DENVER — A former Qwest Communications executive is negotiating the possible settlement of SEC charges accusing him of hiding $112 million in accounting errors at the telecommunications giant, the man's attorney said.

The Securities and Exchange Commission has accused Michael Felicissimo, 47, of fraud that led to overstated wireless revenues at Qwest.

In a document filed in U.S. District Court this week, defense attorney Jeffrey Springer asked for more time to respond to the SEC civil suit, saying "the parties are engaged in settlement discussions."

Felicissimo is the former chief financial officer of Qwest Wireless. The SEC complaint alleged that between January 2000 and September 2001, the unit improperly recorded revenue from mobile phone accessories that were given to customers for free as an inducement to buy other products and services.

Accountants informed Felicissimo of the errors, but rather than report it to the president of Qwest Wireless or other Qwest executives, he concealed the resulting overstatements and directed others to do the same, the complaint said.

Both the SEC and the Justice Department began investigating Qwest in 2002 on suspicions of inflating revenue through fraudulent transactions with other telecommunications companies.

Qwest has restated its financial results for 2001 and 2002 to lower revenue by about $2.5 billion. A Qwest union official last week said Qwest has tentatively agreed to pay $250 million to settle SEC fraud allegations.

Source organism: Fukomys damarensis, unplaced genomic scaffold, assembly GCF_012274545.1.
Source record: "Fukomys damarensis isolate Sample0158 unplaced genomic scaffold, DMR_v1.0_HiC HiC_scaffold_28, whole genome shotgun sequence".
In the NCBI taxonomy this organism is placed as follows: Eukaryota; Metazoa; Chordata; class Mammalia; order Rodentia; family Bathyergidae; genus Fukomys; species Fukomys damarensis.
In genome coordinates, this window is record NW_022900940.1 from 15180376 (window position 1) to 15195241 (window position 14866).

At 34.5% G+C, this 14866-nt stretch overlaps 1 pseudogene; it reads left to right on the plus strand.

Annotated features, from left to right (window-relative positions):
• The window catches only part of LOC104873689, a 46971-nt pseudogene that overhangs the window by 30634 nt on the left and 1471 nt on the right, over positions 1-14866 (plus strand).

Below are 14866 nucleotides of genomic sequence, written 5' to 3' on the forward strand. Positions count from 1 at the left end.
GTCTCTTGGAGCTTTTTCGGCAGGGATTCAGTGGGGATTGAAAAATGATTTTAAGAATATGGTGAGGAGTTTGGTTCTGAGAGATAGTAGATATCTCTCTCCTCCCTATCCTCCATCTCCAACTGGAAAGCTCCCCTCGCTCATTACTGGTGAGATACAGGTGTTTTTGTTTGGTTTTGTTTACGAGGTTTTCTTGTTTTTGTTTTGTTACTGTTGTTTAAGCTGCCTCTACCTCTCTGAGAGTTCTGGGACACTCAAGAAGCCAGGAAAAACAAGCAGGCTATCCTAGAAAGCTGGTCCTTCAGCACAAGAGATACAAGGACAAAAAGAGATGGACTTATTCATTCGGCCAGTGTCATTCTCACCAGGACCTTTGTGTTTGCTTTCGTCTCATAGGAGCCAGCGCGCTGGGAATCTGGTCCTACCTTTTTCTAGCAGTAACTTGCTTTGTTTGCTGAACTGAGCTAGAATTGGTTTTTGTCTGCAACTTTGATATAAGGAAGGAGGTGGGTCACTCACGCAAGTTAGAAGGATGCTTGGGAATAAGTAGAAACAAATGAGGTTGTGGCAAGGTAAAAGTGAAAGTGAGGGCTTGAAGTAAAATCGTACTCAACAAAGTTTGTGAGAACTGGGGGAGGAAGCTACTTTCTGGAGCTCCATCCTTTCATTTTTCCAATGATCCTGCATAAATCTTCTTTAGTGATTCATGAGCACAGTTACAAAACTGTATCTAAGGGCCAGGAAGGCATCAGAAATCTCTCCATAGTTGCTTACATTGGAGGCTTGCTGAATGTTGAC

Former chief executive Joe Nacchio, who stepped down in June 2002, has reportedly been notified by the SEC that he may face charges. Nacchio this week denied any misconduct and said he would be vindicated if any civil charges are brought against him.

Two other former Qwest executives reached settlements with the SEC in June: Steven Haggerty, former regional vice president of Qwestlink, a construction business unit of Qwest, and Augustine Cruciotti, a former senior vice president of the unit.

Cruciotti agreed to pay $350,000 to settle charges, while Haggerty agreed to pay $30,000.

Two former Qwest managers were acquitted in April of fraud in an alleged scheme to improperly book nearly $34 million in revenue as part of a 2001 deal to link Arizona public schools to the Internet. A third former manager pleaded guilty to a felony county of accessory after the fact to wire fraud with reckless indifference.

A federal jury deadlocked on charges against fourth former executive, Thomas Hall. A new trial is planned for Oct. 4.